I like to BBQ under two conditions: (1) using charcoal instead of gas and (2) marinating the meat yourself (or by a reputable butcher). Using charcoal makes for a much hotter grill that enables you to cook food with a crispy outside and a juicy inside and a real smoky BBQ flavor. Pre-marinated meat is usually low-quality meat with a marinade that overpowers the taste of the meat.
Pre-cooking the meat sous-vide is not a requirement but certainly a good idea, as it makes for more tender meat, easier BBQ’ing (it is always cooked perfectly as soon as the outside looks OK since it was already cooked anyway) and better food safety.
Below is one of my favorite BBQ recipes that works well with or without sous-vide. The recipe is so good that you won’t need any sauce. It will be great just like that!
Some of the pictures in this post were taken at an actual BBQ party on our boat, so they don’t look as ‘clean’ as usual.
leg of lamb, boneless
needles from rosemary sprigs
salt and freshly ground black pepper
aged balsamic vinegar
extra virgin olive oil
Cut the meat into 2-3 cm (1 inch) pieces, trimming most of the fat and other white bits.
Put the meat in a bowl with garlic, rosemary, marsala, extra virgin olive oil, balsamic vinegar, salt, and freshly ground black pepper. Toss to mix. I never use exact amounts for this, but do what feels right. This means using more marsala than balsamic and not using too much garlic.
If you don’t have sous-vide equipment, cover and refrigerate for 6 hours or overnight, stirring now and then.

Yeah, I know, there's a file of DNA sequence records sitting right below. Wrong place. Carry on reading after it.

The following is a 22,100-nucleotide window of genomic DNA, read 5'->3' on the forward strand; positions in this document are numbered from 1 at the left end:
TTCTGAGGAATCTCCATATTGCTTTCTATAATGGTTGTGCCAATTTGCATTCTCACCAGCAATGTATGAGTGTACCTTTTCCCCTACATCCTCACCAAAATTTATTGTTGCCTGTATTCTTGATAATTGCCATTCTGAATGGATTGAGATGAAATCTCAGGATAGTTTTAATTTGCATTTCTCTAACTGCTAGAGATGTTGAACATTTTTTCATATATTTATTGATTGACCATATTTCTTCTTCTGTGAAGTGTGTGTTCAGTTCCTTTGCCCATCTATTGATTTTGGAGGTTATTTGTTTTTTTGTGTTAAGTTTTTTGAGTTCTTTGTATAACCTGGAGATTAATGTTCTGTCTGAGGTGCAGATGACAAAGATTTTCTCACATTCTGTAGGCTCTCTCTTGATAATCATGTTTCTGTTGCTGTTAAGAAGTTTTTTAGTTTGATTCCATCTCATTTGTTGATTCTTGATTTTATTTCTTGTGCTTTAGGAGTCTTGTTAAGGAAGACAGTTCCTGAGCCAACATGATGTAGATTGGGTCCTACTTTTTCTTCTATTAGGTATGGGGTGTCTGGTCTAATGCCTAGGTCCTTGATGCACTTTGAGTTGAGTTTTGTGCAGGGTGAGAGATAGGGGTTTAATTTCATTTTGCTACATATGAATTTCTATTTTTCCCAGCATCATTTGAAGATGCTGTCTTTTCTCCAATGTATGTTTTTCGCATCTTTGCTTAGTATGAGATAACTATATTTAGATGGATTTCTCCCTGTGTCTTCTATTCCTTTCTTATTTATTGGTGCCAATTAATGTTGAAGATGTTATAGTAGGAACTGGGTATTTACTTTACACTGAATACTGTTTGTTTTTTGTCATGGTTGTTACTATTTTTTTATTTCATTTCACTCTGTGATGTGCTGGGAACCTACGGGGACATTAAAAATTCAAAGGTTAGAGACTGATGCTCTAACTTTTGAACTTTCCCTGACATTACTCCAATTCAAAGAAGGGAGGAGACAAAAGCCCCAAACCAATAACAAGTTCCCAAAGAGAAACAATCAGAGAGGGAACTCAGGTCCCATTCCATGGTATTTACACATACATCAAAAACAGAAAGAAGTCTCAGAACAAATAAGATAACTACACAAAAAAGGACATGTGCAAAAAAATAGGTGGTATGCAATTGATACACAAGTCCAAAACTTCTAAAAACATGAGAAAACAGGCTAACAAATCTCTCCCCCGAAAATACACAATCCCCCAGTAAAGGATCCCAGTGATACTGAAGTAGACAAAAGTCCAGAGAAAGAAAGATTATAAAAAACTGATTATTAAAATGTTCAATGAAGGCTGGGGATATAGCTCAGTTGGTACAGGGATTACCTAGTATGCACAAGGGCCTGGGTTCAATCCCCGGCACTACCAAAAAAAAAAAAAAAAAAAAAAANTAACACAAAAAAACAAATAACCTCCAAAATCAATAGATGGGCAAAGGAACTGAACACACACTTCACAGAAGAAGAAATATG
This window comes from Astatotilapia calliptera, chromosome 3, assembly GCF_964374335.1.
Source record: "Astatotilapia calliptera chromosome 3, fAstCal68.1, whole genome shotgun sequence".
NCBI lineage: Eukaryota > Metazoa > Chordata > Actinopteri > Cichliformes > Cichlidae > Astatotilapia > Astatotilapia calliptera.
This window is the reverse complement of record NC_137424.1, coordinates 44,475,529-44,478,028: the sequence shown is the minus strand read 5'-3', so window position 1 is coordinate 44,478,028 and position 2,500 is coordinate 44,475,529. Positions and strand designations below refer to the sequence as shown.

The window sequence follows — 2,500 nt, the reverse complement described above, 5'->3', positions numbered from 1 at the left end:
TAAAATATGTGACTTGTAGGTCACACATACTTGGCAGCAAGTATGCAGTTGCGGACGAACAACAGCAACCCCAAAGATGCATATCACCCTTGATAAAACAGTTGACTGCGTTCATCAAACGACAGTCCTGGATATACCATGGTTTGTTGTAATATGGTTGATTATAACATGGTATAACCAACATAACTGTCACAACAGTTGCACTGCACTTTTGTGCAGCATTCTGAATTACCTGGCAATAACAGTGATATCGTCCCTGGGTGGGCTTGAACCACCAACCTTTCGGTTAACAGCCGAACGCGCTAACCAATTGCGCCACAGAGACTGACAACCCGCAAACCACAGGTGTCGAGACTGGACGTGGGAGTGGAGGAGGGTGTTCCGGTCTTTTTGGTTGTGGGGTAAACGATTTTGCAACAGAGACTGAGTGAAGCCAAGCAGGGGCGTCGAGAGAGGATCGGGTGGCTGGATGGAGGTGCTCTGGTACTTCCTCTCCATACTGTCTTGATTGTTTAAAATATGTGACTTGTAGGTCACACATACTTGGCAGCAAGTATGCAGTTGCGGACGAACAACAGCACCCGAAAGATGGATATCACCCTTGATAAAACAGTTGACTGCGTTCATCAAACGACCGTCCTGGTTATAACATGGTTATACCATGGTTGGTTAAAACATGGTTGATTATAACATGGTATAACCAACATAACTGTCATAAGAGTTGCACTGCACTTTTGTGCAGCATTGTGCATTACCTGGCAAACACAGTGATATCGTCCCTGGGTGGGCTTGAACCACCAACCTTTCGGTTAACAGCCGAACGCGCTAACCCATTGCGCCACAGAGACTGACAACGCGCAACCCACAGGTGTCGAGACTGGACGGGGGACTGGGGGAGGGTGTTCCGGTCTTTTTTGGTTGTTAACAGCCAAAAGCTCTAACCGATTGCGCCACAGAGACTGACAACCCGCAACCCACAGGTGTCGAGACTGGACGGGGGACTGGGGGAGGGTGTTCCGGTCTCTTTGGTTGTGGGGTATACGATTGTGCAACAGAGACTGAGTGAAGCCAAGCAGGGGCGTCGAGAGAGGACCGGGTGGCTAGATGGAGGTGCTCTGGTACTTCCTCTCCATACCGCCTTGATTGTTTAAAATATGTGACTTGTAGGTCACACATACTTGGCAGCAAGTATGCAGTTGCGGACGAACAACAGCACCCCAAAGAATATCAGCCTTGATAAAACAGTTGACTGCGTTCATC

If you do have sous-vide equipment, there is no need to let it marinate and you can just cook it sous-vide straight away. Put the meat with the marinade in a ziploc pouch and remove most of the air by submerging it and sealing tight. Now cook sous-vide for 1 hour at 39C/102F, 1 hour at 49C/120F and 2 hours at 57C/135F. The first two hours are for ‘warm aging‘ the meat and will make it very tender. You can BBQ the meat right after it comes out the sous-vide (let it cool slightly to prevent overcooking) or cool the bag in ice water and refrigerate until the coals are hot.
To grill the meat (either raw from marinade or cooked sous-vide), pat dry with paper towels and place meat on skewers, alternating with pieces of pancetta. Brush lightly with olive oil and season with salt and freshly ground pepper.
When meat has been pre-cooked sous-vide, grill as hot as possible until golden. When meat has not been pre-cooked sous-vide, turn often (every 15 seconds or so!) for the best results. The meat will be best when it’s still pink inside, so don’t overcook.
When the meat is done, brush with the best aged balsamic you can afford.
The combination of flavors works really well and if you pre-cooked sous-vide it will be even better because the meat will be amazingly tender.
The pink you saw in the background in the background of the picture with the balsamic brushing is from the pink grand piano that we used as a table to stand around and eat on at the BBQ after the music festival on the river during which I was singing on top of the pink grand piano. Yes, really.
5 thoughts on “BBQ’ed Lamb skewers with Balsamic (served on a Pink Piano)”
Inspired outfit! I’d get a sous-vide thing but I don’t think I have the space..
You are a man of many talents! The kabobs look very tasty and perfect for the occasion!
That looks terrific. I can’t often get pancetta, but maybe some thinly slice bacon that was blanched first might work.
Pancetta freezes very well, so stock up on it if you can get it and freeze it in individual portions. That’s what I used to do when it was still hard to get overhere (now it’s everywhere).
You can definitely substitute with bacon, but pancetta has a more interesting taste.